Frank Winkler (Emeritus Professor, Physics) has been awarded funding from the NASA-funded Space Telescope Science Institute (STScI) for his role in a collaborative research project titled What Makes Radio-detected and Optically-detected Supernova Remnants in NGC6946 Different? The project, carried out in collaboration with colleagues from STScI, Johns Hopkins University, and Hofstra University, will use new observations from the Hubble Space Telescope, in conjunction with existing data from Hubble, from NASA’s Chandra X-ray Observatory, from optical telescopes at Kitt Peak in Arizona and Mauna Kea in Hawaii, and from the Jansky Very Large Array radio telescope in New Mexico. The study will focus on understanding the remnants of exploded stars in the “Fireworks Galaxy,” so named because it has produced more supernovae (9) in the past century than any other known galaxy. The researchers hope that their work will shed new light on the cycle through which stars are born, live, die spectacularly as supernovae, and disperse matter that will eventually become the raw material for new stars.
Michelle McCauley (Psychology) has received funding from the Danish Institute for Study Abroad for her 2017-18 leave . She will be teaching one course, Environmental Problems and Human Behavior, and conducting research on understanding the psychological corollaries of environmental behavior. The award covers a stipend as well as housing and round trip travel.
Eilat Glikman (Physics) has been awarded a grant from the Space Telescope Science Institute, which is operated by the Association of Universities for Research in Astronomy on behalf of the National Aeronautics and Space Administration, to lead a research project titled Testing the Triggering Mechanism for Luminous, Radio-Quiet Red Quasars in the Clearing Phase: A Comparison to Radio-Loud Red Quasars. This three year project, involving collaborators from Yale University, the National Radio Astronomy Observatory, the University of California San Diego, and the Leibniz Institute of Astrophysics in Potsdam, Germany, is based on observations of radio-quiet dust-reddened quasars and involves a study of the relationship between radio emission and host galaxy morphology. Evidence for mergers would support a picture in which luminous quasars and galaxies co-evolve independent of their radio properties; whereas the absence of mergers would link radio emission to mergers and require an alternate explanation for the extreme properties of these radio-quiet dust-reddened quasars. If mergers do not dominate the evolution of radio-quiet quasars, then a new paradigm for black hole and galaxy growth will need to be established.
Carlos Vélez‐Blasini (Psychology) has received a grant from the Society for the Psychological Study of Social Issues. The grant provides support for a study of the relationship between use of social networking sites, normative beliefs about sex, and relationship quality variables in US adults in and out of stable relationships. The work will provide insights into the impact of social networking on human behaviors and on social norms that can influence these behaviors, as well as help increase understanding of the relationship between use of social networking sites and well-being. Two Middlebury undergraduates will be working with Carlos on this project.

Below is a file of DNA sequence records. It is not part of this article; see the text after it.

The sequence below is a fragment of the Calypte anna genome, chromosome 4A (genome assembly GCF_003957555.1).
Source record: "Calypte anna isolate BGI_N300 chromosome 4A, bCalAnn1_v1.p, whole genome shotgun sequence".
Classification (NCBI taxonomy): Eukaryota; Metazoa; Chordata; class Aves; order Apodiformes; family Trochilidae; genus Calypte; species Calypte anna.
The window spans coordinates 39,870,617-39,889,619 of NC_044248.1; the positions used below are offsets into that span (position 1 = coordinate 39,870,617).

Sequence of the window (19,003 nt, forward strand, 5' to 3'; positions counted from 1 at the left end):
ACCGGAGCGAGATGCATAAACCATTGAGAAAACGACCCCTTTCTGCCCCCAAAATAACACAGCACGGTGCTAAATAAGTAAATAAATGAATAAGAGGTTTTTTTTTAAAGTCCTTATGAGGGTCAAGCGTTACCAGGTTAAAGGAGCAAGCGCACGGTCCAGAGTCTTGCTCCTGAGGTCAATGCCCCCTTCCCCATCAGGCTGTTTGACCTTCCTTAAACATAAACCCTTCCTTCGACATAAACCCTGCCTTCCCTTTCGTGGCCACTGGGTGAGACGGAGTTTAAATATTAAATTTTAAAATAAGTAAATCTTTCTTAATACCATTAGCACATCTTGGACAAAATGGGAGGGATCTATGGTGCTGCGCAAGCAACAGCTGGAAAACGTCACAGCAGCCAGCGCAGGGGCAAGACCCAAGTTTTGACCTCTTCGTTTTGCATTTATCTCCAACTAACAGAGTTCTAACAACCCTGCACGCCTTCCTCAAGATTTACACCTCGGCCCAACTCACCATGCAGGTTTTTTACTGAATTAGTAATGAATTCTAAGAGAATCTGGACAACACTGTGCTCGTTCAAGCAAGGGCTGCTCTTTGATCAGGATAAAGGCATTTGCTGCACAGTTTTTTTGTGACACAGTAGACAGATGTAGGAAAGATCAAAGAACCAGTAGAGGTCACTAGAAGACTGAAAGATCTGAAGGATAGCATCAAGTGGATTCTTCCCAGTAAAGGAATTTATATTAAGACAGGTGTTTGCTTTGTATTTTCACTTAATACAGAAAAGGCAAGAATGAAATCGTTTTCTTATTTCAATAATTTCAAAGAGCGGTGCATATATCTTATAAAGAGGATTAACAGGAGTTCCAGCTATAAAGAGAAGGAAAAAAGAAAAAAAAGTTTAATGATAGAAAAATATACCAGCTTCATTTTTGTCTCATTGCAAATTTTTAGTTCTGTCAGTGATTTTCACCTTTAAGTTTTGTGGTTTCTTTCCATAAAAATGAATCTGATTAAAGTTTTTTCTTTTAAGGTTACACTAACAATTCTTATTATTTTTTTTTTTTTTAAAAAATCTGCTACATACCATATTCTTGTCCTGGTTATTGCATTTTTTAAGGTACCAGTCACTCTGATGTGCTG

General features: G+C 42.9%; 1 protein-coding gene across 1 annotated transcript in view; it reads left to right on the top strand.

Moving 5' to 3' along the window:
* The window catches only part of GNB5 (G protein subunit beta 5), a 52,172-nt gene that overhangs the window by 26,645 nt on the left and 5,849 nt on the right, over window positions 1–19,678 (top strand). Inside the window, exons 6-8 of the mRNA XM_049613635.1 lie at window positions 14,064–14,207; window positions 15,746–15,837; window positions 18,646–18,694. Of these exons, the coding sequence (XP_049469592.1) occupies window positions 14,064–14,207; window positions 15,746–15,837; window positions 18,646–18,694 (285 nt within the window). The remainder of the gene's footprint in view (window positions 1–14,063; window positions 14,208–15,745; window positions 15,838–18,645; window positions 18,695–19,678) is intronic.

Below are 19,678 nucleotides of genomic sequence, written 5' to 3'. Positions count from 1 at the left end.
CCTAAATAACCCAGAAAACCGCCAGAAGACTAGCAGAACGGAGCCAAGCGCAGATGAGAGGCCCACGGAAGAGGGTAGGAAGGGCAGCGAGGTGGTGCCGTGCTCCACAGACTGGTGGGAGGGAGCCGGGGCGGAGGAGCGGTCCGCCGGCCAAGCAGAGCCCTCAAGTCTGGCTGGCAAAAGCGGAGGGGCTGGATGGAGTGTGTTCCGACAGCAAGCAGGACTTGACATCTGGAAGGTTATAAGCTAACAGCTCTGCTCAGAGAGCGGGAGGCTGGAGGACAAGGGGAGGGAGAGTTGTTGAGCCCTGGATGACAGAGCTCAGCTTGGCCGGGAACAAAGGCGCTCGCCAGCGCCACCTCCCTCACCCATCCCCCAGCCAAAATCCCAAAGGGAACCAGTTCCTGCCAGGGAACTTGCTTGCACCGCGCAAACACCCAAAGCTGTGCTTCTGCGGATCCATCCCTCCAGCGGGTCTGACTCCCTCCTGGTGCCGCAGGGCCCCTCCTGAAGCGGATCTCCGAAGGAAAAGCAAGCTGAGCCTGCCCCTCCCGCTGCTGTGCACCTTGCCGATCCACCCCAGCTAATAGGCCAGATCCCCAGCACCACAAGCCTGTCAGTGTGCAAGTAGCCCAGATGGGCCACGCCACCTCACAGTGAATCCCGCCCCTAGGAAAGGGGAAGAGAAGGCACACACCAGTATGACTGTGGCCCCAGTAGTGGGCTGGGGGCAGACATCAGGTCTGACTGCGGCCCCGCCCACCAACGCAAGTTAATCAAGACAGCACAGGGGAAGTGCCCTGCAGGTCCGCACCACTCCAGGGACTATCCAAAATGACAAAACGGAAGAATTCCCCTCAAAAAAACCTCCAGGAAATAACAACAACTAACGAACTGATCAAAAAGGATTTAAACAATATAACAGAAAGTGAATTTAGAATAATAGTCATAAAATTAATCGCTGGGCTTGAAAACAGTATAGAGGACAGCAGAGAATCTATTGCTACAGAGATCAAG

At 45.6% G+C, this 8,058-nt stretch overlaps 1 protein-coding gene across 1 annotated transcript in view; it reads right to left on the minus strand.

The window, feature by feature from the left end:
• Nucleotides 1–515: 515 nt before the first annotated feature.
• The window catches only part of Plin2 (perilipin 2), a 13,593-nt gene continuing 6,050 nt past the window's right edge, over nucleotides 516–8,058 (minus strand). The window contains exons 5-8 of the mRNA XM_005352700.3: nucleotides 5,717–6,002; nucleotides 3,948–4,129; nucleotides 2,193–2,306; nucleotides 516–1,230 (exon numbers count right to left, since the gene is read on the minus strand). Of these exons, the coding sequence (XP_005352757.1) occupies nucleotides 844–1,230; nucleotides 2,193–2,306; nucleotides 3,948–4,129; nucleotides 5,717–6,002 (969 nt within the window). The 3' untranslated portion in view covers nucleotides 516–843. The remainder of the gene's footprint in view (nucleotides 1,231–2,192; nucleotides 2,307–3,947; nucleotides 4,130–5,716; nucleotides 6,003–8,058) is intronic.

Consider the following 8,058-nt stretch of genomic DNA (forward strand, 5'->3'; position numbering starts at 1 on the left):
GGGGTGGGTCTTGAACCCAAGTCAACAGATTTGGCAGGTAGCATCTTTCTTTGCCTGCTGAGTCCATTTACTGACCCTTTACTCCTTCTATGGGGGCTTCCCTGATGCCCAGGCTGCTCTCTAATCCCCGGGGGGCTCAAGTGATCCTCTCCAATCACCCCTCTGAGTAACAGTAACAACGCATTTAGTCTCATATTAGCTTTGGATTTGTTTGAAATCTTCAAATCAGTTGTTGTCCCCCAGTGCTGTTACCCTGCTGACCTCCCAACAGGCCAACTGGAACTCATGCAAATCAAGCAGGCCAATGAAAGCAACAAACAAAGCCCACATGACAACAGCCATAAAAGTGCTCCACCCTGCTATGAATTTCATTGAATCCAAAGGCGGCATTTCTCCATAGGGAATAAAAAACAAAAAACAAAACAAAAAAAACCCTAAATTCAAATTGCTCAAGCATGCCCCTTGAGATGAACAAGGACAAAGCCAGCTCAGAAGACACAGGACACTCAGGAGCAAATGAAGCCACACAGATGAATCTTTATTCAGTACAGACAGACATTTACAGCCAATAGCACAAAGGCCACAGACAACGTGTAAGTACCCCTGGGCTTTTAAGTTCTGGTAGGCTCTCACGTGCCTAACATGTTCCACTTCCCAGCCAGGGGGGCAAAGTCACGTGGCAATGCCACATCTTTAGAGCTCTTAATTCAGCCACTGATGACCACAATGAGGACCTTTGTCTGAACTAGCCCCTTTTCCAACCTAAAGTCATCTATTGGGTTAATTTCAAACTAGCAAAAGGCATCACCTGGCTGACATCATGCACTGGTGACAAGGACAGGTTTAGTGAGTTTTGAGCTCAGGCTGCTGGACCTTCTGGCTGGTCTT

Will Amidon, Ray Coish, and Pete Ryan (all Geology) have received support from the National Science Foundation for the purchase of a laser to accompany the department’s existing inductively coupled plasma mass spectrometry (ICPMS) instrument. This new instrumentation will give Middlebury College the ability to analyze isotope ratios and trace element concentrations of virtually all mineral phases, not just dissolved solutions, using laser ablation. Projects to be enabled by the new instrument include better understanding the tectonic evolution of the eastern U.S. and quantifying the sources of radionuclides in shallow aquifers.
Middlebury College Observatory and Middlebury Physics will again host stargazing open house nights this autumn. These Observatory events are scheduled for Friday evenings, September 16 and September 30, from 8:00 PM until 9:30 PM and are weather permitting.
Saturn and Mars will be in the evening sky on these dates. A variety of interesting stars, star clusters, and nebulae will also be visible through the Observatory’s telescopes. The Observatory includes a 24-inch telescope in a dome and smaller telescopes on the roof.
Observatory open house nights are free and open to the public. However, they will take place only if the sky is expected to be mostly clear. Please check the Observatory web site at go/observatory or call the Observatory at 443-2266 after 6 PM on the evening of the event for weather status.
Clarissa Parker (Psychology and Neuroscience) has been awarded a research grant from the National Institute on Drug Abuse through NIH’s R15 AREA program. The grant provides three years of funding to support a project titled Genome-Wide Association for Affective Withdrawal in Outbred Mice. The goal of this work is to use a highly recombinant mouse population to map genes in mice associated with the behavioral and physiological traits that characterize drug withdrawal. A better understanding of the pathways linking genetic variation and expression to neuronal function and behavior in mice will provide novel insights that can inform the prevention and treatment of drug use disorders in humans. The grant includes support for 6 undergraduate students.